Most analysts anticipated a rise in interest rates after QE1 ended. However, quite the opposite happened. In fact, interest rates dropped by almost 0.9 percent within the following five months.
On the other hand, the economy was still not moving. The FED continued to reinvest any payments they received on the securities purchased, in order to keep the money supply and velocity of money consistent. But it simply wasn’t enough to make everyone happy. After all, all markets must always go up, right?
On November 3rd the FED announced QE2. While promising to continue the status quo, they also began to purchase $600 billion in long-term Treasury securities. This would serve to push some of the debt out a little farther.
Now, remember, for you and I to invest in these vehicles carries a great deal of risk. We have to use our hard earned cash to invest. But for the FED, they don’t have to earn anything. All they have to do is push the right buttons and, voilà, the cash exists for them to distribute however they please. And by whatever percentage they increase the number of dollars, the value of your dollars decrease.
According to the FED QE2 would result in the economy recovering more quickly. Furthermore, mortgage rates were to either maintain current low levels, or even drop more.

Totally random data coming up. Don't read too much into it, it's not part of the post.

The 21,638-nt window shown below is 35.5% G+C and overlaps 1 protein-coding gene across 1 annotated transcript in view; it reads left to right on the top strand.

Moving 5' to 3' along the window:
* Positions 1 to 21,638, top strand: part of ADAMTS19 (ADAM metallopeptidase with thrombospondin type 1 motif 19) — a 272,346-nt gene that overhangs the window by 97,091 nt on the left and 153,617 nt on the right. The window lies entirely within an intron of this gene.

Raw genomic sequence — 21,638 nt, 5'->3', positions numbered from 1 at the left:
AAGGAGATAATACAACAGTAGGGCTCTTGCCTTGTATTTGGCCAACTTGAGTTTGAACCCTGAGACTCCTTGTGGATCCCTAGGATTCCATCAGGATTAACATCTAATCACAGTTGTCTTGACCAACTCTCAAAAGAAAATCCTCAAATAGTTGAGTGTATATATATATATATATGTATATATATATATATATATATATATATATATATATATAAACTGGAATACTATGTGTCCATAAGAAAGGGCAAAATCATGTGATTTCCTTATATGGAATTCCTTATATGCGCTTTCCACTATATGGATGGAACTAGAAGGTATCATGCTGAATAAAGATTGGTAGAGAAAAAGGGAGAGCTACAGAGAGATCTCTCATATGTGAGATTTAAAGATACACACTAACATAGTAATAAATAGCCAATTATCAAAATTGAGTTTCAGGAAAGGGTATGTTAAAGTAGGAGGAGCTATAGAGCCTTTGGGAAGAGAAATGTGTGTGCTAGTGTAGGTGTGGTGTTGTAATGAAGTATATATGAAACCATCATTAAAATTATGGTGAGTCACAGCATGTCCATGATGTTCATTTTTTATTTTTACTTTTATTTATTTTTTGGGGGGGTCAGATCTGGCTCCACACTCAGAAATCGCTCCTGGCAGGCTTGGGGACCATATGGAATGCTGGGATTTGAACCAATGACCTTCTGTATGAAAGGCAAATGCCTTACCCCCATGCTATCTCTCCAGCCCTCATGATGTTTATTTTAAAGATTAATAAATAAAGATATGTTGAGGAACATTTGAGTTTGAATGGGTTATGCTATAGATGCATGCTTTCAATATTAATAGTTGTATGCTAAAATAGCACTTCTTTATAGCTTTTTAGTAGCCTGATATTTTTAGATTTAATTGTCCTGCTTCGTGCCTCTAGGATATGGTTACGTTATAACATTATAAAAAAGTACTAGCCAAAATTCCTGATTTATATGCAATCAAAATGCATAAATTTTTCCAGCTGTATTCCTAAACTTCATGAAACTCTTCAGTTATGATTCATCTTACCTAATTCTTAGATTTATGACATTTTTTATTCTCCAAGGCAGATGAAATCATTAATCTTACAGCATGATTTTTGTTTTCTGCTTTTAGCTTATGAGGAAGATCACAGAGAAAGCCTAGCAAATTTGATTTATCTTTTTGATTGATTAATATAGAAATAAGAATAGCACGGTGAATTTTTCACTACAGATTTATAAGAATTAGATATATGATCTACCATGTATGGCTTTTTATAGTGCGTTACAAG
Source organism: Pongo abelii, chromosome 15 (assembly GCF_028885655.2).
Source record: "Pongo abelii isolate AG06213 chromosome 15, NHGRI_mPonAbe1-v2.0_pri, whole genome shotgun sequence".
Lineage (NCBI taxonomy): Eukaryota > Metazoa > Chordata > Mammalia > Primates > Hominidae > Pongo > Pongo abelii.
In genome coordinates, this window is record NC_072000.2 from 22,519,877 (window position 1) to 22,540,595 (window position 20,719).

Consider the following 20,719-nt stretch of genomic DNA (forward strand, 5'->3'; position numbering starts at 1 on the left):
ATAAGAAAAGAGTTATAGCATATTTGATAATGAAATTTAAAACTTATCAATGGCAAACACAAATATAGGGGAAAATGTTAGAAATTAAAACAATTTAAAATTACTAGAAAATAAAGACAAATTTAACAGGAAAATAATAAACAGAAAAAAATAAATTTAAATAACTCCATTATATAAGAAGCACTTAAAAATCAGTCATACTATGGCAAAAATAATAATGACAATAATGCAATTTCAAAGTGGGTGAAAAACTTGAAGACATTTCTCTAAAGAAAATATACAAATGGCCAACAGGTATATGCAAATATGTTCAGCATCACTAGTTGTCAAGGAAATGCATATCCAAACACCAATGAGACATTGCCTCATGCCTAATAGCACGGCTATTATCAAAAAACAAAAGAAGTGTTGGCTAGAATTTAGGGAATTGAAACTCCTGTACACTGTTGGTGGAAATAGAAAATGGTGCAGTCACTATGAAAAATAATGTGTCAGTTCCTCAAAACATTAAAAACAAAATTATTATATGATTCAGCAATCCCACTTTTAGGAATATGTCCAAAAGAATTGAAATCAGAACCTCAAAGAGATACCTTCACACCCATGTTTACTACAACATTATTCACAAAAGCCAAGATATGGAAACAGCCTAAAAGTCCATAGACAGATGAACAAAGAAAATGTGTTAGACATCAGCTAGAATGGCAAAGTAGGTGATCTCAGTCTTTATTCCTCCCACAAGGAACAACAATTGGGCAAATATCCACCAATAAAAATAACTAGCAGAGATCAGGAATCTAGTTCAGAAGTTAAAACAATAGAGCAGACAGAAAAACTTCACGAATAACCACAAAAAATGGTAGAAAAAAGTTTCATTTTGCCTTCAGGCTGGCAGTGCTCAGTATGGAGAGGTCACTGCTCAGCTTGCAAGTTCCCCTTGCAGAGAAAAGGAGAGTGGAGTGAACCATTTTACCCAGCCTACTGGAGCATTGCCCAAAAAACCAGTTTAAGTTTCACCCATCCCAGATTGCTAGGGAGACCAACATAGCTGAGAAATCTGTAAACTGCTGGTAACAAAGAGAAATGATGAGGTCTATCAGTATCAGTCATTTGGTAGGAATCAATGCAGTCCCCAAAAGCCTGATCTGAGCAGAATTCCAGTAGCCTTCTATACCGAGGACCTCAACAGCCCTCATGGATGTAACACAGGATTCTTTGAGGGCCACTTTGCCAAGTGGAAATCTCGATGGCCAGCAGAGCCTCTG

What happened? The exact opposite. Mortgage rates actually spiked over half a percentage point in the first month. By the time QE2 ended, on June 30, 2011, mortgage rates had given back about 20 of those basis points, resulting in an increase of about 0.30 percent on mortgage rates.
So, then what happened? While most “experts” expected interest rates to rise at the end of QE2, again, the exact opposite happened. Over the next couple of months mortgage rates dropped almost 0.50 percent.
So far the conclusion is obvious. It seems apparent that QE efforts are effective in holding back the flood temporarily. It is equally apparent that QE does not accomplish the goals the FED sets before it. Expected lower interest rates do not materialize, but actually move in the opposite direction. Does this stimulate home buying?
Another word of caution here: There are signs in many parts of the country that real estate is, indeed, picking up. Some of this can be from a sort of equilibrating effect from the problems of 2008. However, some is from speculation and foreign investors as well. Also, there is evidence of serous shadow inventory. In other words, banks are not repossessing all the houses they could (should?) because they simply can’t deal with the inventory. And they know that if they do it’ll result in housing prices dropping even further.
The FED’s efforts to forestall the inevitable laws of economics will eventually fail, and do so epically. However, because they have built so much international dependence upon the dollar, it is impossible to know how long they can keep this up. For now, we must be aware of the dangers and prepare however we’re able. Read more about QE2 here.
For your prosperity,
J. Keith Johnson
The Gold Informant